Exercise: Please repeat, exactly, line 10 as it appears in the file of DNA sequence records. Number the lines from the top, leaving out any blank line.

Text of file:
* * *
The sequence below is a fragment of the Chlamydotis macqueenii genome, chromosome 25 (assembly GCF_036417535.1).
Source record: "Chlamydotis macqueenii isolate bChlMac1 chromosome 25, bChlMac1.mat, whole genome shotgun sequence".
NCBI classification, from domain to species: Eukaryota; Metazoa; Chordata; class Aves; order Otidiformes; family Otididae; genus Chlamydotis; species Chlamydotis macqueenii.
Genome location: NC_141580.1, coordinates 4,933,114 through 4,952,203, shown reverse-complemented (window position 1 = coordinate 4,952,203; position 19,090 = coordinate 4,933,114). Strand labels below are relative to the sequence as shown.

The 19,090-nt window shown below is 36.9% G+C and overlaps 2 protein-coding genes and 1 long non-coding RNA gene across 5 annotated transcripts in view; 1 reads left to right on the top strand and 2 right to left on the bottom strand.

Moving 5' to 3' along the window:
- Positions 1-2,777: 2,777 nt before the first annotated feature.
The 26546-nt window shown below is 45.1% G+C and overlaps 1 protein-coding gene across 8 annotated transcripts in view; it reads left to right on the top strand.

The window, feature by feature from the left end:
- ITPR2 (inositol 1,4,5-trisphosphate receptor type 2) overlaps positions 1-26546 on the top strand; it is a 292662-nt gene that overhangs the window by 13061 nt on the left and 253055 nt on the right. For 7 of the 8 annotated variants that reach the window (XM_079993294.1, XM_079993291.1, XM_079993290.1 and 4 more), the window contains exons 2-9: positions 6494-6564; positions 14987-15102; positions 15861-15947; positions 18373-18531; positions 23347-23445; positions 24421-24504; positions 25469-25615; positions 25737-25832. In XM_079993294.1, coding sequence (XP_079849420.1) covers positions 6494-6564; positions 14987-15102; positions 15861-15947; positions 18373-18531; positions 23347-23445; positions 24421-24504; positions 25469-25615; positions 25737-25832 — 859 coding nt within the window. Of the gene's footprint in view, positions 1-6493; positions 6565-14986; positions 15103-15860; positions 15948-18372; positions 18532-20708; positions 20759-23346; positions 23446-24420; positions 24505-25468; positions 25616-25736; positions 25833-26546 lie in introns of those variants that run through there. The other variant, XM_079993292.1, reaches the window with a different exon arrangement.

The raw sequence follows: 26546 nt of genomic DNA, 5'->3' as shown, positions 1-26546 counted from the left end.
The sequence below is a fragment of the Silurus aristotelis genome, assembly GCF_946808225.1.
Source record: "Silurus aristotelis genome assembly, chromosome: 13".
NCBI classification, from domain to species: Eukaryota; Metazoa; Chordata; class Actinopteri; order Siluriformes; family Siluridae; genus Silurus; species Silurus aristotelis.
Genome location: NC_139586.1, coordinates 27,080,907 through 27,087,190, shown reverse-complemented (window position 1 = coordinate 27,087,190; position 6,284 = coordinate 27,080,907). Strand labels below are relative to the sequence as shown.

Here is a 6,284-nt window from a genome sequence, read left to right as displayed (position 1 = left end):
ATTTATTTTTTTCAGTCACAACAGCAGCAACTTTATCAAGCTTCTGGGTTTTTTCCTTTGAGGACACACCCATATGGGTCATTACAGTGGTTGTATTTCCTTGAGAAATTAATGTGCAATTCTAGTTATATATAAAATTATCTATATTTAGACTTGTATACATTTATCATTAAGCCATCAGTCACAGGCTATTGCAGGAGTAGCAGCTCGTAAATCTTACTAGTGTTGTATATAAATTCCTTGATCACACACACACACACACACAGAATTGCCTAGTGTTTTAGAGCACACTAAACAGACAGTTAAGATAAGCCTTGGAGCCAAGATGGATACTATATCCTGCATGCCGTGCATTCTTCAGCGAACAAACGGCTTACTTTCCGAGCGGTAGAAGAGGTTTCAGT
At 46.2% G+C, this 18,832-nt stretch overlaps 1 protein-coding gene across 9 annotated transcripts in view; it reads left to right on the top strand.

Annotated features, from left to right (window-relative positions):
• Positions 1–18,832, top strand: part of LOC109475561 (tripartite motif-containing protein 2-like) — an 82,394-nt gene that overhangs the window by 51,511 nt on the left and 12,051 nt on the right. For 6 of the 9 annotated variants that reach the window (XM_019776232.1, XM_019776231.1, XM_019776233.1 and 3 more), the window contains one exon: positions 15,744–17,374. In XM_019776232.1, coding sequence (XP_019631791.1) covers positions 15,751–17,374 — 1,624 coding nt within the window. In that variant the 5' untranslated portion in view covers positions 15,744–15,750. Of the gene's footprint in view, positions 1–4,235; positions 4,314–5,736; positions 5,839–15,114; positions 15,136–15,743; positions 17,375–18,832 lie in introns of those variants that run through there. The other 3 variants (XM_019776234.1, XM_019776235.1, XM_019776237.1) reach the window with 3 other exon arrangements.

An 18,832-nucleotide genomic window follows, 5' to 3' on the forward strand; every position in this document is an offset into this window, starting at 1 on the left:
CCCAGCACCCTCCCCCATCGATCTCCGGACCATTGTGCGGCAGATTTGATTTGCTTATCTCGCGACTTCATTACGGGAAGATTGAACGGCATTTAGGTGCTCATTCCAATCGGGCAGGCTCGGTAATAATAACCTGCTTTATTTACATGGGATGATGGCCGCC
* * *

- ITPR2 (inositol 1,4,5-trisphosphate receptor type 2) overlaps positions 1-26546 on the top strand; it is a 292662-nt gene that overhangs the window by 13061 nt on the left and 253055 nt on the right. For 7 of the 8 annotated variants that reach the window (XM_079993294.1, XM_079993291.1, XM_079993290.1 and 4 more), the window contains exons 2-9: positions 6494-6564; positions 14987-15102; positions 15861-15947; positions 18373-18531; positions 23347-23445; positions 24421-24504; positions 25469-25615; positions 25737-25832. In XM_079993294.1, coding sequence (XP_079849420.1) covers positions 6494-6564; positions 14987-15102; positions 15861-15947; positions 18373-18531; positions 23347-23445; positions 24421-24504; positions 25469-25615; positions 25737-25832 — 859 coding nt within the window. Of the gene's footprint in view, positions 1-6493; positions 6565-14986; positions 15103-15860; positions 15948-18372; positions 18532-20708; positions 20759-23346; positions 23446-24420; positions 24505-25468; positions 25616-25736; positions 25833-26546 lie in introns of those variants that run through there. The other variant, XM_079993292.1, reaches the window with a different exon arrangement.